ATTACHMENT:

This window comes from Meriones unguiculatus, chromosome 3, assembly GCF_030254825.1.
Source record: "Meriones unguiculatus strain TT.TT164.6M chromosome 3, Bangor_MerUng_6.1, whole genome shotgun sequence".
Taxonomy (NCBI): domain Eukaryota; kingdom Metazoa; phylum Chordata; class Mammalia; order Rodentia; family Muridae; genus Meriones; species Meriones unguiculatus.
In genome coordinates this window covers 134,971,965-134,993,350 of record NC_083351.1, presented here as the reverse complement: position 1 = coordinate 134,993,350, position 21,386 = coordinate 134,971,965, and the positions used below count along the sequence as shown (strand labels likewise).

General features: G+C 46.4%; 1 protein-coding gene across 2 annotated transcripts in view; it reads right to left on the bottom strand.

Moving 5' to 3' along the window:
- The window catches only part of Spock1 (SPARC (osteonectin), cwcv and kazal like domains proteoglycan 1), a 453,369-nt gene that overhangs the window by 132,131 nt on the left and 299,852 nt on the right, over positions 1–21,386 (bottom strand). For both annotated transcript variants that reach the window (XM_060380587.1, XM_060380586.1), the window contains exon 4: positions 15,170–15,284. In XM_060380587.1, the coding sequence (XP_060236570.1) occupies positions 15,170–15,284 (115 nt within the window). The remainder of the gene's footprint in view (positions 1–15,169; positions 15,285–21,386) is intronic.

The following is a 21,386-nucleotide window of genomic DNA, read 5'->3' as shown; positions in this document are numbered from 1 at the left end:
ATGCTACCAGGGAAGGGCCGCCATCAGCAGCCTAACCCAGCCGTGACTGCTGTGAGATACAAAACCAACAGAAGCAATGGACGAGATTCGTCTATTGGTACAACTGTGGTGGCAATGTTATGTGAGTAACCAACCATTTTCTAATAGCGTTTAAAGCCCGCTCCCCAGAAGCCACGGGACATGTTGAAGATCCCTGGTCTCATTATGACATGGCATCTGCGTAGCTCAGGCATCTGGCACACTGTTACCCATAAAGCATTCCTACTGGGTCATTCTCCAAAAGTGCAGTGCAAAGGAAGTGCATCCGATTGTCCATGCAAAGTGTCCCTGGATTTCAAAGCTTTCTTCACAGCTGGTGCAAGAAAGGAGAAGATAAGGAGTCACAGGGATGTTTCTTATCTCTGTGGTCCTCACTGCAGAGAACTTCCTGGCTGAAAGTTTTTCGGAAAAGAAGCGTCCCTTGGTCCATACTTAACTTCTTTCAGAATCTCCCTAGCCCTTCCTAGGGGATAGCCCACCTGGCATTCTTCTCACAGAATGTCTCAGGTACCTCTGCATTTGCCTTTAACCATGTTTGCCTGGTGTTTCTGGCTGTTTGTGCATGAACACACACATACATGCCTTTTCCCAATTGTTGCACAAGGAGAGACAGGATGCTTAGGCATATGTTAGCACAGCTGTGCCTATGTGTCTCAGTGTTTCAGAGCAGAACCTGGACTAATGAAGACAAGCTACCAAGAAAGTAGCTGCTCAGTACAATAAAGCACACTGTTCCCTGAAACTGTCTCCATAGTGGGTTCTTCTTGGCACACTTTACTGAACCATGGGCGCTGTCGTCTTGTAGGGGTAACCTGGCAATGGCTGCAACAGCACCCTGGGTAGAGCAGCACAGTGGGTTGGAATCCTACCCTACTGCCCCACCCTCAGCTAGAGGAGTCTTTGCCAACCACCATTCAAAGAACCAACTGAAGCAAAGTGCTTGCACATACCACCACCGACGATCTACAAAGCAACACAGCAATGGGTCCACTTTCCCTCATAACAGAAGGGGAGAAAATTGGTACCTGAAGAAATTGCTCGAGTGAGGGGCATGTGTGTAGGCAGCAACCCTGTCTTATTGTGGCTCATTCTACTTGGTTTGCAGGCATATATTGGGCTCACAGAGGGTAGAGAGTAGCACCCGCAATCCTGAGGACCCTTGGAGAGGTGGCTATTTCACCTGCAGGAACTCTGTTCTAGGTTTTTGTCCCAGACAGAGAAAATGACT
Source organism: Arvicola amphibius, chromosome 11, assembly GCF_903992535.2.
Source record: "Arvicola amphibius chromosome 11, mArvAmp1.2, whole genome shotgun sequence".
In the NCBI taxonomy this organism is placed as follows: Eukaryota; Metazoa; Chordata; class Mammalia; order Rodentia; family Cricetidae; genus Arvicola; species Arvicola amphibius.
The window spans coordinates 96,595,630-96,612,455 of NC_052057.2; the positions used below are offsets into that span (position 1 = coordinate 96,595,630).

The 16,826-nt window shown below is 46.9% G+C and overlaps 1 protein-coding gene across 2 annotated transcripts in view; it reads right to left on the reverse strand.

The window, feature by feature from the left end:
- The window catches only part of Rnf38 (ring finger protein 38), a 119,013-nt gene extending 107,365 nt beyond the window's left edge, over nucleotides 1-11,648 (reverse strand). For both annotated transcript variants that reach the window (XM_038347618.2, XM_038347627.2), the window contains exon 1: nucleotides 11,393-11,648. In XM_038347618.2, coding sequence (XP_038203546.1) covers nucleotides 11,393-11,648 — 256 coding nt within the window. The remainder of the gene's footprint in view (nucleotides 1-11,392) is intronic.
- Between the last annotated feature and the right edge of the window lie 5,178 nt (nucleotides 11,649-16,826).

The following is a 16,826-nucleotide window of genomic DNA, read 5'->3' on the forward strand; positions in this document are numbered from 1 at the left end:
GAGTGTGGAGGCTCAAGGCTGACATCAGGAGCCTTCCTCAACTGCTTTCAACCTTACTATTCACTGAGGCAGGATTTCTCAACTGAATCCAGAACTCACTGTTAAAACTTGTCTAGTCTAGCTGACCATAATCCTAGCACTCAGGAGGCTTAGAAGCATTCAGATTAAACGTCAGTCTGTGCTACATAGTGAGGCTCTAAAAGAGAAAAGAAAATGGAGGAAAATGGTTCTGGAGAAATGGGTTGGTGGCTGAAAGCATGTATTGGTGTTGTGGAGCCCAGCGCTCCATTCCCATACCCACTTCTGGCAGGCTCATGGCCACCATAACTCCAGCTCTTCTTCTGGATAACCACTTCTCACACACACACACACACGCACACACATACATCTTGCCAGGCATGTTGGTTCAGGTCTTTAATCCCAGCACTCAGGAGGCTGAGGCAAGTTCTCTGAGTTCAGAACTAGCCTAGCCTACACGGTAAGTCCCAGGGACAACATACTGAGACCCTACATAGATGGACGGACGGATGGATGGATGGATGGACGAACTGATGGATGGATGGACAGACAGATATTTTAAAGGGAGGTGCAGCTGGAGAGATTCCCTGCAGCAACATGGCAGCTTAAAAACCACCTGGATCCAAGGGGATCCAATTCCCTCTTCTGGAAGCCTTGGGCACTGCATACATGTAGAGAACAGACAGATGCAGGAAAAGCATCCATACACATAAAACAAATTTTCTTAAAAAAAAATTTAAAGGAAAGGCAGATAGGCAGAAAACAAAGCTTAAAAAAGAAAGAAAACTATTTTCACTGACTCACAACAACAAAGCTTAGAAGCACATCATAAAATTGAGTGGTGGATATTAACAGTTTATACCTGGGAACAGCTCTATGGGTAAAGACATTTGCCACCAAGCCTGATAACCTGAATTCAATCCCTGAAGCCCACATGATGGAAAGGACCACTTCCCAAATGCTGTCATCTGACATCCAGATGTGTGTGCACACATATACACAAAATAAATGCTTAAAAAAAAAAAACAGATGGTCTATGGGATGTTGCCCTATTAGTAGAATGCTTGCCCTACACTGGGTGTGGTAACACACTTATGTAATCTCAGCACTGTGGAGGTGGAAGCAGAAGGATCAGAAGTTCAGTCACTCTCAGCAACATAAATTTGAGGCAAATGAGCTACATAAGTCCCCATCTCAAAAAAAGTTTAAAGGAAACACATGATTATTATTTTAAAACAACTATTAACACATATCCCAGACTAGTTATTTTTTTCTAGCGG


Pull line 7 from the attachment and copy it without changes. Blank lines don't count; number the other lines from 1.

- The window catches only part of Spock1 (SPARC (osteonectin), cwcv and kazal like domains proteoglycan 1), a 453,369-nt gene that overhangs the window by 132,131 nt on the left and 299,852 nt on the right, over positions 1–21,386 (bottom strand). For both annotated transcript variants that reach the window (XM_060380587.1, XM_060380586.1), the window contains exon 4: positions 15,170–15,284. In XM_060380587.1, the coding sequence (XP_060236570.1) occupies positions 15,170–15,284 (115 nt within the window). The remainder of the gene's footprint in view (positions 1–15,169; positions 15,285–21,386) is intronic.